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Last Updated: Tuesday, 5 October, 2004, 06:19 GMT 07:19 UK
Rare birth defect doubles in Wales
Stacey Harding and her mother
A scan revealed Stacey Harding's baby has the condition
Cases of a rare birth defect in which a baby's bowels are outside the body have doubled this year in Wales.

BBC One Wales' Week in Week Out programme has revealed that the condition is more common in Wales than anywhere else in the world.

Tuesday's programme features a 15-year-old whose baby will be born with the complaint, called gastroschisis.

The causes of the condition are still unknown.

Teenager Stacey Harding, from Kenfig Hill, near Bridgend, is not making too many plans.

She is one of 30 mothers-to-be whose ante-natal scans have revealed the condition.

As soon as it is born, her baby will have to undergo an operation which has a 90 - 95% chance of success.

"We're not buying anything until she's well out of hospital, so we know that everything is OK," she said.

Stacey is supported by her mother Linda, who says the baby's condition is a constant concern.

"You do still worry, because you know there is that chance that it's not going to go in your favour," she explained.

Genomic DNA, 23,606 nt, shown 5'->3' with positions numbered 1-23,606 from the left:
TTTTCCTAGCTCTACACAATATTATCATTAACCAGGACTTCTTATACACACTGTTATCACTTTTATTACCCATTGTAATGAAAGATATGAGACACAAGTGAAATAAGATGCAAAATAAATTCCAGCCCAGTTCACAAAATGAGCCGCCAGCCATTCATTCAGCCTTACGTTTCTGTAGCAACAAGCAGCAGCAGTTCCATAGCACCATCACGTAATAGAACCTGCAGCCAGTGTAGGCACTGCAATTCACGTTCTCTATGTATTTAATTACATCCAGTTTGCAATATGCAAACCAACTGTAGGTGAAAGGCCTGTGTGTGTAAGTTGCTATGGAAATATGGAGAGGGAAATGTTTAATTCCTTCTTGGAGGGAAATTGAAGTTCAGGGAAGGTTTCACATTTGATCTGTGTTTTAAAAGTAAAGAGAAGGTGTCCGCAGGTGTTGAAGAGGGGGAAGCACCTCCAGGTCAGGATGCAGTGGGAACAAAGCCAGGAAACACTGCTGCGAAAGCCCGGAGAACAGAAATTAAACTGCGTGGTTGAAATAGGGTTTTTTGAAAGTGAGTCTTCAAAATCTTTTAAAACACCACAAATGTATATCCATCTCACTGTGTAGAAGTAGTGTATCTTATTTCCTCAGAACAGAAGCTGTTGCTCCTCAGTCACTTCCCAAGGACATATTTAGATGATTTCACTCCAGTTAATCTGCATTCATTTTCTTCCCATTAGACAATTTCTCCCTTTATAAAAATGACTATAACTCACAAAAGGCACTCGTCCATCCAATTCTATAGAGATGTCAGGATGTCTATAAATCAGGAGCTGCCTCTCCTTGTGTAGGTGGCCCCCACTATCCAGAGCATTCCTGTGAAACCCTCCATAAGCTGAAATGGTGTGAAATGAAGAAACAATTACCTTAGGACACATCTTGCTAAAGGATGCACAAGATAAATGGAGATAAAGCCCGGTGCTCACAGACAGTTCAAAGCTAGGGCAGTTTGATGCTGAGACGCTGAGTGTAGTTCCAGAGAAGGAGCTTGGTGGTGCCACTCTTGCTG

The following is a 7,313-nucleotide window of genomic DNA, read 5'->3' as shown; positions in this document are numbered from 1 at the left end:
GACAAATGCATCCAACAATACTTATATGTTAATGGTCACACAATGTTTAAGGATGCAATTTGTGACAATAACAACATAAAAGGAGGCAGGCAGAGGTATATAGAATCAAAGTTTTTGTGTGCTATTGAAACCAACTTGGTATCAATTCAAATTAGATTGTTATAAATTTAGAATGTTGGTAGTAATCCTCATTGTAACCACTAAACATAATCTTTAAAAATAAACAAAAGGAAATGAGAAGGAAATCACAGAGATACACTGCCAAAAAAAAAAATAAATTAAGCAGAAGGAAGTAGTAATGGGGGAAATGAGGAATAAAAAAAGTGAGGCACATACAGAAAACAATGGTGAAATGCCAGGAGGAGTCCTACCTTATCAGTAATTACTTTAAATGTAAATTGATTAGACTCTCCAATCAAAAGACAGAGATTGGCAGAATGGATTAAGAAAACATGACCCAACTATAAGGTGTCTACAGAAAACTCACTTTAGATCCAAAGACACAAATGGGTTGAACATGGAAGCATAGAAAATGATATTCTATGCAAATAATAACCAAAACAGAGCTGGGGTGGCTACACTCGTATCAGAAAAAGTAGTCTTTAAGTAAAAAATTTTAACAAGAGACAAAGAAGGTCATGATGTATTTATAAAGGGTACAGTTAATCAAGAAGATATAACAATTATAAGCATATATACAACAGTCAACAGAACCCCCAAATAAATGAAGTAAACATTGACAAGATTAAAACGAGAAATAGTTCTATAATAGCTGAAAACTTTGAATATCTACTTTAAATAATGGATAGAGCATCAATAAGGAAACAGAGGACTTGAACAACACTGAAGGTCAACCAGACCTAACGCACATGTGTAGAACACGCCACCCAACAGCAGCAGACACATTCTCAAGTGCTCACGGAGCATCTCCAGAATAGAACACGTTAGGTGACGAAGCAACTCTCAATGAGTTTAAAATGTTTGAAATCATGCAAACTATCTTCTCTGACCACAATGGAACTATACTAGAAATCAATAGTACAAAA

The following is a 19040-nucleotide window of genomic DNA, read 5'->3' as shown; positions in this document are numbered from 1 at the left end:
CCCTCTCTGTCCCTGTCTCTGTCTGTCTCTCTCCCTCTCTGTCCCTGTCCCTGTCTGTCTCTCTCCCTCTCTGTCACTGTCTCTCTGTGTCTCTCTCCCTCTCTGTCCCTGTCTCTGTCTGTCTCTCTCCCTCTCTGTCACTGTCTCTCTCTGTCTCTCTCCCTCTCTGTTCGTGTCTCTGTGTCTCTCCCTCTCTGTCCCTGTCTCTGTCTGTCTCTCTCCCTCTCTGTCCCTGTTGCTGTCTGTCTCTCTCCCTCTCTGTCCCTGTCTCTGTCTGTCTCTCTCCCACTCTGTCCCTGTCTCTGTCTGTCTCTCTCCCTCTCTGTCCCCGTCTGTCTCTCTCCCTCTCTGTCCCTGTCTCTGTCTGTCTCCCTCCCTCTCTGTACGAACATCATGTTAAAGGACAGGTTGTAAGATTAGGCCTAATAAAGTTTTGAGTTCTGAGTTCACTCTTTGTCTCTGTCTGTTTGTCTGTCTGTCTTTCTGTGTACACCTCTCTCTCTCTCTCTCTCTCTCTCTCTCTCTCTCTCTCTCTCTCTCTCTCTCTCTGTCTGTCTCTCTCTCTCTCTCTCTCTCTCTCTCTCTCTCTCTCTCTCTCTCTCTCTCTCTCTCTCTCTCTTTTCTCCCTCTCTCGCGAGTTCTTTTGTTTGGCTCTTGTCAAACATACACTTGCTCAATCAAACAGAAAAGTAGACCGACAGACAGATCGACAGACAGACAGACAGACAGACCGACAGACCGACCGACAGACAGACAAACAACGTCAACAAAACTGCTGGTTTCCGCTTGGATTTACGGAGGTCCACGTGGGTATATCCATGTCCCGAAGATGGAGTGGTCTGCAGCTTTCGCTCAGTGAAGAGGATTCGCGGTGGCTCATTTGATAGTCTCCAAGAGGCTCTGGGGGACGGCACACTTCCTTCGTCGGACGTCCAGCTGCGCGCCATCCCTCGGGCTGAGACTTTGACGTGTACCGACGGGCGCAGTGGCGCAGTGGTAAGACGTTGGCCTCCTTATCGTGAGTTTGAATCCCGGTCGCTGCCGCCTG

Paediatric surgeon Simon Huddart
Surgeon Simon Huddart says he is deeply concerned

One baby in every 1,000 born in Wales this year has gastroschisis, but the reason for such a high proportion here is still baffling the experts.

In a typical year, an average of 16 babies would be expected to be born with the condition in Wales.

Paediatric surgeon Simon Huddart from the University of Wales Hospital, Cardiff, has operated on many of the babies.

"The alarm bells are ringing, partly because of the number, and partly because of the distribution of the cases throughout Wales," he said.

Mr Huddart belongs to a panel of experts set up to investigate the unexplained increase. He said he felt much more research was needed to establish the reasons.

He told the programme: "When there is a doubling of cases such as this, I think there is a need for research resources to go into seeing whether there is an obvious cause - and whether there is any reason to suppose the increase is going to keep on going."

Week In Week Out is screened on BBC 1 Wales at 2235 BST on Tuesday.




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